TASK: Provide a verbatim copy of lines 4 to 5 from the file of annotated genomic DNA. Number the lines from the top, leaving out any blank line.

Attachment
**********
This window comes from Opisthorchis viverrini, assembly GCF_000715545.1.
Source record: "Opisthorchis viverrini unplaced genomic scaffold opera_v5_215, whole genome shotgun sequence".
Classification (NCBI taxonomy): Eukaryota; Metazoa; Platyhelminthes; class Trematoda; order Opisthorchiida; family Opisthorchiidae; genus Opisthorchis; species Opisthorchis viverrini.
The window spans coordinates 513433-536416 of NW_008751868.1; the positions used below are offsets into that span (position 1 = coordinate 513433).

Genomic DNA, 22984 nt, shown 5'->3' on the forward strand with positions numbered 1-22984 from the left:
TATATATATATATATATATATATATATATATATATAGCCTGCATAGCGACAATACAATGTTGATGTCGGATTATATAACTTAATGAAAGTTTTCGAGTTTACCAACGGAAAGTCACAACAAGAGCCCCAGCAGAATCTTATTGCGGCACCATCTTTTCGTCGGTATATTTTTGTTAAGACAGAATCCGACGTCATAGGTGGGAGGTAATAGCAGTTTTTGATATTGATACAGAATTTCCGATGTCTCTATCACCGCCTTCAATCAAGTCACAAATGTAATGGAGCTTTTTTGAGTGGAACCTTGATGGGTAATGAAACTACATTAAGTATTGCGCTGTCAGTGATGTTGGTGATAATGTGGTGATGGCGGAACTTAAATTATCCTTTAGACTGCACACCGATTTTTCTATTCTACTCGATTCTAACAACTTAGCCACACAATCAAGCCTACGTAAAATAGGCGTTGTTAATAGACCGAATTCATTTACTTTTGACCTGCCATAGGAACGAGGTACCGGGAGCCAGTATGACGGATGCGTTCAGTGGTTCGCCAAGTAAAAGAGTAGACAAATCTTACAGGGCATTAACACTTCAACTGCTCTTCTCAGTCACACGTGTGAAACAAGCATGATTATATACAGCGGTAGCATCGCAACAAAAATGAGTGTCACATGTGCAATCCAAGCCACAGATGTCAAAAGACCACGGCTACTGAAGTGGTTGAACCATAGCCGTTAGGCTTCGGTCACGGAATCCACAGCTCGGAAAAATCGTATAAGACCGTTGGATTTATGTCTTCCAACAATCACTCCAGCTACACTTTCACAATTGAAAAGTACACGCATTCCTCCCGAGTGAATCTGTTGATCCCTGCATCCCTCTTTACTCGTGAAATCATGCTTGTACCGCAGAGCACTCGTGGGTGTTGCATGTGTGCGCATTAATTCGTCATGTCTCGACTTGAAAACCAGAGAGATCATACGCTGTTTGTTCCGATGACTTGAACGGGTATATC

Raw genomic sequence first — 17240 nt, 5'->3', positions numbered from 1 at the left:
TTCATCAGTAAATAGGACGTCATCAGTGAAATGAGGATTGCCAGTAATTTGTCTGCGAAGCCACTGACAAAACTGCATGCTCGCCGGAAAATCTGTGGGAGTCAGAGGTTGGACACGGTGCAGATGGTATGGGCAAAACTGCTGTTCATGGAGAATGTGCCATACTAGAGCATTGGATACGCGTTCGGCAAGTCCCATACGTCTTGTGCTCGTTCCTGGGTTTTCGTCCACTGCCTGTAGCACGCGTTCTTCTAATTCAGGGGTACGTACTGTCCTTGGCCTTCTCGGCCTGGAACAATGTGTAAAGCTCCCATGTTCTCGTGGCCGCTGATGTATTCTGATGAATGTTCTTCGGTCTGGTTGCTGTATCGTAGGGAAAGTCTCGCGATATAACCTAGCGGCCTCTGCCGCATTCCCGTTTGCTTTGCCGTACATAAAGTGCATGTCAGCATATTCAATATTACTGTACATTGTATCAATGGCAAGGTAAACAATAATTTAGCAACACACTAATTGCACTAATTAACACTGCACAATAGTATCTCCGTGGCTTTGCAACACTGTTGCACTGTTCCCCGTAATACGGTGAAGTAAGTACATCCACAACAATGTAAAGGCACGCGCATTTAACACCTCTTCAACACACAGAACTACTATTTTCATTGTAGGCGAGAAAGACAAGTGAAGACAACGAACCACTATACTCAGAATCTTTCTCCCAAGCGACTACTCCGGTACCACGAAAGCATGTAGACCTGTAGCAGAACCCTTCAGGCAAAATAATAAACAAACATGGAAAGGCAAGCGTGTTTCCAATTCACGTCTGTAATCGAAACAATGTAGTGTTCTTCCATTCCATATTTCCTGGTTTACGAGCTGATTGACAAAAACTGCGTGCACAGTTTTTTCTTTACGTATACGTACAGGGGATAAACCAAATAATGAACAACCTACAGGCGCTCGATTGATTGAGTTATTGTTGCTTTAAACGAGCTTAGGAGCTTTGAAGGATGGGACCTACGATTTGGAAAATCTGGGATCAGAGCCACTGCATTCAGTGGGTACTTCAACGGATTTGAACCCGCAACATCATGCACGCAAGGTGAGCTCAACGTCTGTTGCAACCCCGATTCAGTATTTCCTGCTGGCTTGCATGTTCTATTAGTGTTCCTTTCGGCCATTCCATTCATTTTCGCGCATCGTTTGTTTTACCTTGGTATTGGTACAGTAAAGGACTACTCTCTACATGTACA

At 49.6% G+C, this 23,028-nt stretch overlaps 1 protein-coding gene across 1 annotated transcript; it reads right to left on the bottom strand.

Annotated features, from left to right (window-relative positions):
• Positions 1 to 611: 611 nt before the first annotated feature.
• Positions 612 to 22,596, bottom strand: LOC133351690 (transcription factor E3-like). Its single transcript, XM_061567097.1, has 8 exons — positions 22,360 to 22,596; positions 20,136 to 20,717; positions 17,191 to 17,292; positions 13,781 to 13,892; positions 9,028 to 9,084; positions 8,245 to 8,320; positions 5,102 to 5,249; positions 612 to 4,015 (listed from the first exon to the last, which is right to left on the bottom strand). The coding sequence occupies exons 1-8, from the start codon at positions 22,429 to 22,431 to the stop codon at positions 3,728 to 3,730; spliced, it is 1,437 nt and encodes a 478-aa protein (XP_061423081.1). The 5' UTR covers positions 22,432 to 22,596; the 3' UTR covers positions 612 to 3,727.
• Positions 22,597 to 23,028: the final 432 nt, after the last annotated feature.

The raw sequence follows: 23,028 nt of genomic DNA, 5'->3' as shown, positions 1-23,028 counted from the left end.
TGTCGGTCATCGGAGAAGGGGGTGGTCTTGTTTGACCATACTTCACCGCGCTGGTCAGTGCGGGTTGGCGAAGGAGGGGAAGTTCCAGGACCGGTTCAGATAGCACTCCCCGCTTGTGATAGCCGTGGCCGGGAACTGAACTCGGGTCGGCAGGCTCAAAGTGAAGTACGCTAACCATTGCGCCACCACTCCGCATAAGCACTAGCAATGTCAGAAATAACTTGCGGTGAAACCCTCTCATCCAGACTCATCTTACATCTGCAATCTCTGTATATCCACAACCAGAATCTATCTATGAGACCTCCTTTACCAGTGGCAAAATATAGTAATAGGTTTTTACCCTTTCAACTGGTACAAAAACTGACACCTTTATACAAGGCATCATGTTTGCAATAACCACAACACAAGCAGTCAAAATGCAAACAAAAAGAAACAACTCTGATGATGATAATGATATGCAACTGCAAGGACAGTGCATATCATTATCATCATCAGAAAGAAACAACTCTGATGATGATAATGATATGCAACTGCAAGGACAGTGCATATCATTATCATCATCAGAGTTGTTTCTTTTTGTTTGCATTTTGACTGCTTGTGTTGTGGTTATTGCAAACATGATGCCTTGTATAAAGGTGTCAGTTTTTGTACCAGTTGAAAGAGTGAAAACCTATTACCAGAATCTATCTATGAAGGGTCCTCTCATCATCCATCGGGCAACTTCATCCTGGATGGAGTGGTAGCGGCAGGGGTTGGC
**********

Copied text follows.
The window spans coordinates 513433-536416 of NW_008751868.1; the positions used below are offsets into that span (position 1 = coordinate 513433).

Genomic DNA, 22984 nt, shown 5'->3' on the forward strand with positions numbered 1-22984 from the left: